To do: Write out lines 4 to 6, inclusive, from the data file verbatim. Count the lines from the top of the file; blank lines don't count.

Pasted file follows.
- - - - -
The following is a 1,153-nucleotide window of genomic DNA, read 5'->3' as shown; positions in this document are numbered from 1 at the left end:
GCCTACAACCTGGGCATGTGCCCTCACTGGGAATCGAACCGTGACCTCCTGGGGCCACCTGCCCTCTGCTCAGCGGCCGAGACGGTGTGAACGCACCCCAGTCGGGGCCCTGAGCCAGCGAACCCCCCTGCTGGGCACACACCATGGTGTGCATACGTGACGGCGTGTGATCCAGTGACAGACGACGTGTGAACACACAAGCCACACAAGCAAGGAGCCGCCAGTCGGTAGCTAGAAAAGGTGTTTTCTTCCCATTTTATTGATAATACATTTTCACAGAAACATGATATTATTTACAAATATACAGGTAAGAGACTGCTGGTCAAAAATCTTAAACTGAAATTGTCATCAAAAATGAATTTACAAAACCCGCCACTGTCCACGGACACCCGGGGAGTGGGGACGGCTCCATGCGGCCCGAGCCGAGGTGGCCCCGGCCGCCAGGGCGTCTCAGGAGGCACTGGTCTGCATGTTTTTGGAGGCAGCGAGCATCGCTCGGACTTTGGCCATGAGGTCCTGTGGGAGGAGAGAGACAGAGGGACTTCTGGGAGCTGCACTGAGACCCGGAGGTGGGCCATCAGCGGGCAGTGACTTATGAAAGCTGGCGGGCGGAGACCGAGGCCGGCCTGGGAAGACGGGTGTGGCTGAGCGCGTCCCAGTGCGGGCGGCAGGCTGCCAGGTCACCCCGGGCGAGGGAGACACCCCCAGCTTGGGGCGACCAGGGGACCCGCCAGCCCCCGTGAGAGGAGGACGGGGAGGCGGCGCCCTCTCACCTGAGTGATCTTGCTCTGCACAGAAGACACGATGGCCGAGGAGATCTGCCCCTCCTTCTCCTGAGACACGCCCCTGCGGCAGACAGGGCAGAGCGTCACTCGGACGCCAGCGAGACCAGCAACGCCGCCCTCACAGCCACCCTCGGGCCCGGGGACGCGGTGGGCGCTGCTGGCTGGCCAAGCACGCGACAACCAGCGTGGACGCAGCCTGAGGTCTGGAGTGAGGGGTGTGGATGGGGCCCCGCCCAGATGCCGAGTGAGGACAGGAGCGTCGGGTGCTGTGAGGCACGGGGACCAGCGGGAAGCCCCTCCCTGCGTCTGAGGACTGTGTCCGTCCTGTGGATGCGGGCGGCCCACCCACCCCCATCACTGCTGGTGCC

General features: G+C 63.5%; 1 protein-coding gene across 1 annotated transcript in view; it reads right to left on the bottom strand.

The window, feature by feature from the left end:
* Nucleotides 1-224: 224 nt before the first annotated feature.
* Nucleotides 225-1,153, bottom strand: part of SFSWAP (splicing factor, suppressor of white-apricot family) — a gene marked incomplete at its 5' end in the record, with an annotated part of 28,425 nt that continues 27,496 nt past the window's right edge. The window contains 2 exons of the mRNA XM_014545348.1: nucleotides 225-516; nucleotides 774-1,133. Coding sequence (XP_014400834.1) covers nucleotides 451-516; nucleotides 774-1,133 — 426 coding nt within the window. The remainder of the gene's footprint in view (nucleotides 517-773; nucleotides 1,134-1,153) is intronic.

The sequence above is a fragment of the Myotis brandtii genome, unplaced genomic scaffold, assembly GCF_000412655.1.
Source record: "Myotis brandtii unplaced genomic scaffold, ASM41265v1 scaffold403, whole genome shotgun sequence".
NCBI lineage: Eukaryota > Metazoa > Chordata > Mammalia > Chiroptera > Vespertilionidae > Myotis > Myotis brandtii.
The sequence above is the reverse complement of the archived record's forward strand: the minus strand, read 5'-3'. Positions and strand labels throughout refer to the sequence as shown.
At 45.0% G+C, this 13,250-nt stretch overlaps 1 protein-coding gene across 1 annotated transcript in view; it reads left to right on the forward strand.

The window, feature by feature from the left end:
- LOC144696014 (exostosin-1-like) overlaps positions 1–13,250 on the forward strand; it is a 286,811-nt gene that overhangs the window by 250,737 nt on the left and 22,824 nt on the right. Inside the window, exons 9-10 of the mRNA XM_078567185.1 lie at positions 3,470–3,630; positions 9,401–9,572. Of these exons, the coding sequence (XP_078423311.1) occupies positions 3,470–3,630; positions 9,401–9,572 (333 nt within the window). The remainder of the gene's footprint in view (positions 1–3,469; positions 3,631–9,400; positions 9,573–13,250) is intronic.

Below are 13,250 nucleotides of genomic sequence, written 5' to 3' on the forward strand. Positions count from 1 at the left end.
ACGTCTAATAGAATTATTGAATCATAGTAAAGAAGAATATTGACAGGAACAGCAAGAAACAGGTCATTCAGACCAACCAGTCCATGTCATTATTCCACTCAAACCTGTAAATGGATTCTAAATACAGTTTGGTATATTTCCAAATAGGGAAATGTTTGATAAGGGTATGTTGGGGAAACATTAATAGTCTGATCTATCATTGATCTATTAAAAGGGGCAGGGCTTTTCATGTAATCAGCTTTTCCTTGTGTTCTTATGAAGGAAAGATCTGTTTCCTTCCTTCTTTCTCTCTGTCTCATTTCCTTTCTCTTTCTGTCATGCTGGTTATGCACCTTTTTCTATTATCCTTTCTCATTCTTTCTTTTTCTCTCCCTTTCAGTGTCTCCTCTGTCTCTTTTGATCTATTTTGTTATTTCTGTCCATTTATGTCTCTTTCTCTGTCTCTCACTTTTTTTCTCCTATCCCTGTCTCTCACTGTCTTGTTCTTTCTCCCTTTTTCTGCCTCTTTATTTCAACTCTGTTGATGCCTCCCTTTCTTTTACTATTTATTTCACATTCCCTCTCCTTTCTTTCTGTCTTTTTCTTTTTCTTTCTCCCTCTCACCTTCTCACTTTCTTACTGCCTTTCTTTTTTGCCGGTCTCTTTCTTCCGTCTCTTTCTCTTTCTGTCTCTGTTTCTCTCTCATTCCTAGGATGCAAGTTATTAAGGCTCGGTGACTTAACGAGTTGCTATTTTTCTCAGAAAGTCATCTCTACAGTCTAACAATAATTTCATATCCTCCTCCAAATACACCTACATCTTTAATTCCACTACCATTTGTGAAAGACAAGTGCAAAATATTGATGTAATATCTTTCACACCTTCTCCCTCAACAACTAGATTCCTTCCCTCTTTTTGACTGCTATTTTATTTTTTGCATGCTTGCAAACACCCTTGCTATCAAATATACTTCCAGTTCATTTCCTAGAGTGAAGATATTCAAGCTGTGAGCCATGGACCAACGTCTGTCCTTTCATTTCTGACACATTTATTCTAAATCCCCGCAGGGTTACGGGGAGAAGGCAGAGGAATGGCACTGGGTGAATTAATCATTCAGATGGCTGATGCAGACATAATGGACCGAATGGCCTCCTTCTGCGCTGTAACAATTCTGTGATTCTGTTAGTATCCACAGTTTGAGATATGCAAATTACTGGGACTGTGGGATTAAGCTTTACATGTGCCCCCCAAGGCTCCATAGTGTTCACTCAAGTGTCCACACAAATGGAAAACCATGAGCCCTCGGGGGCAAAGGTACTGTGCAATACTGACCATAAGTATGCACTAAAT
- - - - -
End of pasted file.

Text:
The window, feature by feature from the left end:
* Nucleotides 1-224: 224 nt before the first annotated feature.
* Nucleotides 225-1,153, bottom strand: part of SFSWAP (splicing factor, suppressor of white-apricot family) — a gene marked incomplete at its 5' end in the record, with an annotated part of 28,425 nt that continues 27,496 nt past the window's right edge. The window contains 2 exons of the mRNA XM_014545348.1: nucleotides 225-516; nucleotides 774-1,133. Coding sequence (XP_014400834.1) covers nucleotides 451-516; nucleotides 774-1,133 — 426 coding nt within the window. The remainder of the gene's footprint in view (nucleotides 517-773; nucleotides 1,134-1,153) is intronic.